The music comes across as more sophisticated, thanks in part to a handful of top-notch collaborators, as well as the fact that Dog G’s already-deft rhyming skills have matured. This time around, he raps more in Mandarin than Hoklo (commonly known as Taiwanese), but his pet subjects remain the same: Taiwanese pride, dissing China and dissing lame rappers.
This would make Freddy Lim (林昶佐), vocalist for death metal band Chthonic (閃靈) and outspoken pro-independence activist, a natural guest collaborator. The Last Song (最後一首歌), a track about overcoming one’s inner demons, is a rousing nu-metal romp on which Lim belts out the fist-pumping chorus with his signature guttural voice.
Bala (芭樂) is a funny diss track in which Dog G apologizes for having made fun of Mando-pop ballads in the past, because it turns out that Taiwanese rappers are “even lamer than love ballad singers” (現在台灣的饒舌歌手比芭樂歌手還要莫名其妙). The song includes lines ridiculing Mando-pop artists/rappers who pepper their rhymes with “Yo” and rap about “stuff that only happens to black people.” MC Hot Dog makes a cameo on this track and adds a pitch-perfect snark to the song’s chorus: “Balalala (literally 芭樂, guava, slang for ‘ballads’). I know I’m just like them, I learned from Dr Dre / We simply aren’t dope / Our dicks are small and short” (芭樂樂樂樂 我知道很像 我就是學Dr Dre 怎樣/芭樂樂樂樂/我們根本不屌/我們的屌都超短超小).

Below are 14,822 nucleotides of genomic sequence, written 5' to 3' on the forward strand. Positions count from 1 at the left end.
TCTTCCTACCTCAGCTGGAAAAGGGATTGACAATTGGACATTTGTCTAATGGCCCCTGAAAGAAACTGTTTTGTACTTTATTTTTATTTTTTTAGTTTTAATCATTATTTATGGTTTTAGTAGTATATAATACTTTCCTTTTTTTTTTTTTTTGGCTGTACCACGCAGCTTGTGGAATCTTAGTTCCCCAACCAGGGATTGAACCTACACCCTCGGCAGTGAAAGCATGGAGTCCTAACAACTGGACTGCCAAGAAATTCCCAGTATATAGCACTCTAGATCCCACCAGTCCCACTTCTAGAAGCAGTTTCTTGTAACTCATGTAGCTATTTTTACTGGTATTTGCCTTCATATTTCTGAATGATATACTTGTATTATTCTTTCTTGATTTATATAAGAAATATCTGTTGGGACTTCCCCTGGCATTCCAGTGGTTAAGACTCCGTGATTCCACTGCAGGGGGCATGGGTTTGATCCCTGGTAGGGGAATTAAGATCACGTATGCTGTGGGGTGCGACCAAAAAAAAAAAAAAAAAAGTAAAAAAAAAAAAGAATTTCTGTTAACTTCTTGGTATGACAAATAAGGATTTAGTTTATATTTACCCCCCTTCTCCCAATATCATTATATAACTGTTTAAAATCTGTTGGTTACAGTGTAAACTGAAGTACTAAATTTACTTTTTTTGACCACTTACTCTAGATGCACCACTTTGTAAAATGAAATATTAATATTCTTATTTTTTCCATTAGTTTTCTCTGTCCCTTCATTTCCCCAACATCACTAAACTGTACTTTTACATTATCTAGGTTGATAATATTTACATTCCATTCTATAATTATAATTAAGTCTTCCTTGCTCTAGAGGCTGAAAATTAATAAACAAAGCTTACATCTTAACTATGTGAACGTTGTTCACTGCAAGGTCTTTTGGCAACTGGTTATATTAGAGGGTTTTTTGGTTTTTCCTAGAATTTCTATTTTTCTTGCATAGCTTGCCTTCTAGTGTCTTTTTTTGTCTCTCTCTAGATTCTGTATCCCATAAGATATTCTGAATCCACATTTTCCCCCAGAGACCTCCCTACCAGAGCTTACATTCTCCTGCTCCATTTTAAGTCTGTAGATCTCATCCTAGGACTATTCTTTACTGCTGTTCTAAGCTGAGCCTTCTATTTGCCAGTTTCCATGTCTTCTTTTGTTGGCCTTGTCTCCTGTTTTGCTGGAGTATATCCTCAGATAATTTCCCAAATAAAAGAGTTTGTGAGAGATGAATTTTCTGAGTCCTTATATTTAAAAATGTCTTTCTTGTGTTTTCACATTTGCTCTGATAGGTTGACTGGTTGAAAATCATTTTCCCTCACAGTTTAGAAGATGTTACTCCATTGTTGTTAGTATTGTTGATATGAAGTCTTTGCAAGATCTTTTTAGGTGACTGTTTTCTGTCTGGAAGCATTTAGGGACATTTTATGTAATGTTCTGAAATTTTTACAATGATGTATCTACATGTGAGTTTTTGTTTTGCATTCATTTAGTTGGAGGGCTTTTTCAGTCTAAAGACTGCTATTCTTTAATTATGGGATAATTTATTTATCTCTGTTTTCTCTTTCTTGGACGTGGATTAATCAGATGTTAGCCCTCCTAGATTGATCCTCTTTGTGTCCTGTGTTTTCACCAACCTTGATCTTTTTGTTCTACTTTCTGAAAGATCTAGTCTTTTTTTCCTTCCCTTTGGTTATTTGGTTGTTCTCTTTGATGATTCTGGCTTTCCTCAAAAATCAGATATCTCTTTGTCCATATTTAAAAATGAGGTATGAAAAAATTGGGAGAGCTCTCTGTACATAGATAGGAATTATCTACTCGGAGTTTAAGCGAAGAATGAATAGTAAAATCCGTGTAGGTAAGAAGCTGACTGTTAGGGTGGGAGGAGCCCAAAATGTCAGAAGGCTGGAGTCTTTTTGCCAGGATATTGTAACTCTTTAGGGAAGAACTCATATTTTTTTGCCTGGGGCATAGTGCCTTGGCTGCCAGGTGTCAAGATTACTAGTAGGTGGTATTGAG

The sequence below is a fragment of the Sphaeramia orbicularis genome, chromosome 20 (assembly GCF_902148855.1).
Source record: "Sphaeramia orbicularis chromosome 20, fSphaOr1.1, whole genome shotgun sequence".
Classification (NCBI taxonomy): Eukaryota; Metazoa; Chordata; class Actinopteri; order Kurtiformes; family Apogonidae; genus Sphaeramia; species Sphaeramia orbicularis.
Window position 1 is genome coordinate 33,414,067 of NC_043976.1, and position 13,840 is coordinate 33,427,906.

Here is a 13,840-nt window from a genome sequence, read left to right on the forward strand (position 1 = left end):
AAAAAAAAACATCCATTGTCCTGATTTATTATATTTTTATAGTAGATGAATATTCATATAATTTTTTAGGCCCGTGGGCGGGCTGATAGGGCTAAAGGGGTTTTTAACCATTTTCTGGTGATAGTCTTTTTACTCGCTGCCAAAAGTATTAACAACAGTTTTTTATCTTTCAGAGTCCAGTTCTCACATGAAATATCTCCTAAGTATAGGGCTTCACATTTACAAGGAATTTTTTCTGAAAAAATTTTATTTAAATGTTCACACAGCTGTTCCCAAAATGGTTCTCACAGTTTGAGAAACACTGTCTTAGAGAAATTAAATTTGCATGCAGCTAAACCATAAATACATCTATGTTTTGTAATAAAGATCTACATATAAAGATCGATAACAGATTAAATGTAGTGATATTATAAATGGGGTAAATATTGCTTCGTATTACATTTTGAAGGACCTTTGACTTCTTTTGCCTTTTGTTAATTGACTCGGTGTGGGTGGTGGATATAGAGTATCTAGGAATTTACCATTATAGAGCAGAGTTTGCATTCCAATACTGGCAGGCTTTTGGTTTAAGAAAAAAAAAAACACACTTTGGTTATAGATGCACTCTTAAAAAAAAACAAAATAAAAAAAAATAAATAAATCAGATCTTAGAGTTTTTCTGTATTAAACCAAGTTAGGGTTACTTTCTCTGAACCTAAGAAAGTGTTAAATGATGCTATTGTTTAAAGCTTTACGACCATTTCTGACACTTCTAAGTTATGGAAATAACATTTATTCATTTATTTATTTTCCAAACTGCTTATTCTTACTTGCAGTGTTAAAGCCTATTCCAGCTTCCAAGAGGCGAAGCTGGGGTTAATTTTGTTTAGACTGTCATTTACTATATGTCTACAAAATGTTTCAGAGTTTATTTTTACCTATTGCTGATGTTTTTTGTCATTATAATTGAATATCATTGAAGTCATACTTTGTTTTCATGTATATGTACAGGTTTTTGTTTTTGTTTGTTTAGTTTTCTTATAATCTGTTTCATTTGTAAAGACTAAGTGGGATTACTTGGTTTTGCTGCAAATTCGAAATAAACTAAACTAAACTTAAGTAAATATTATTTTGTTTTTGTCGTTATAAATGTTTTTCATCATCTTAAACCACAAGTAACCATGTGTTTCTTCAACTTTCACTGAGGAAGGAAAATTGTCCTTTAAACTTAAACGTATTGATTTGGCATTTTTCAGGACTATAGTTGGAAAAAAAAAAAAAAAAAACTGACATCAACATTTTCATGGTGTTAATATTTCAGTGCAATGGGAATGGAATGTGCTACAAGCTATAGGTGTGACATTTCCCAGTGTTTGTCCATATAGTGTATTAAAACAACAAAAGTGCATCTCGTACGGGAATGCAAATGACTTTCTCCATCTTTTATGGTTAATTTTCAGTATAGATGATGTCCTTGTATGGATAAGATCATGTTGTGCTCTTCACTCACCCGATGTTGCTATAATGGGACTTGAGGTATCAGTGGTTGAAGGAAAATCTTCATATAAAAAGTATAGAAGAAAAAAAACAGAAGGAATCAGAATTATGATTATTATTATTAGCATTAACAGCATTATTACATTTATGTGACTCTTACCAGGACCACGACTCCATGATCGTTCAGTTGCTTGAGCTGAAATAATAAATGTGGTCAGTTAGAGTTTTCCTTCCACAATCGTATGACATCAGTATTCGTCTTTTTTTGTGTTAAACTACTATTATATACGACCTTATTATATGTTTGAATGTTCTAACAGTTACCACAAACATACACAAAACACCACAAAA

Mando-pop balladeers might fume at Dog G’s smirking diatribes, but what really ought to make them feel inadequate is their inability to produce a track as beautiful as Eternal (不滅). This sparse R’n’B number is carried by female indie rock chanteuse Deserts Chang (張懸), who, frankly, steals the show from Dog G. Her vocal choruses imbue the song with an exquisite, stately touch.
Eternal lifts the album into an ethereal space, while 19470228 takes Taiwanese hip-hop to a higher level. The track features innovative sampling of enka/nakashi music, the mournful ballads that became part of Taiwan’s pop music fabric during the Japanese occupation. The riffs are sublime, as are the old-school style vocal backing tracks sung in Hoklo by Fiona Wu (吳南穎). And if the song title puts you off for fear of yet another rehashing of the 2/28 incident, fear not. The lyrics, which have a poetic touch, could be interpreted about loss in any situation.
Still, those who just want to hear slick anti-China one-liners from Dog G will be satisfied. On B box (蘭芭詞), a smooth dub jam filled with sampled Chinese bamboo flutes, Dog G harps on Taiwanese pop stars who have “China Fever” (中國風). The song’s punchline comes when he sneers at pop stars who refer to China as “neidi” (內地, literally “the interior”), a loaded term that implies that its borders extend overseas to Taiwan: “Interior? Taiwan’s interior is in Nantou!” (內地?台灣的內地是南投!)
— David Chen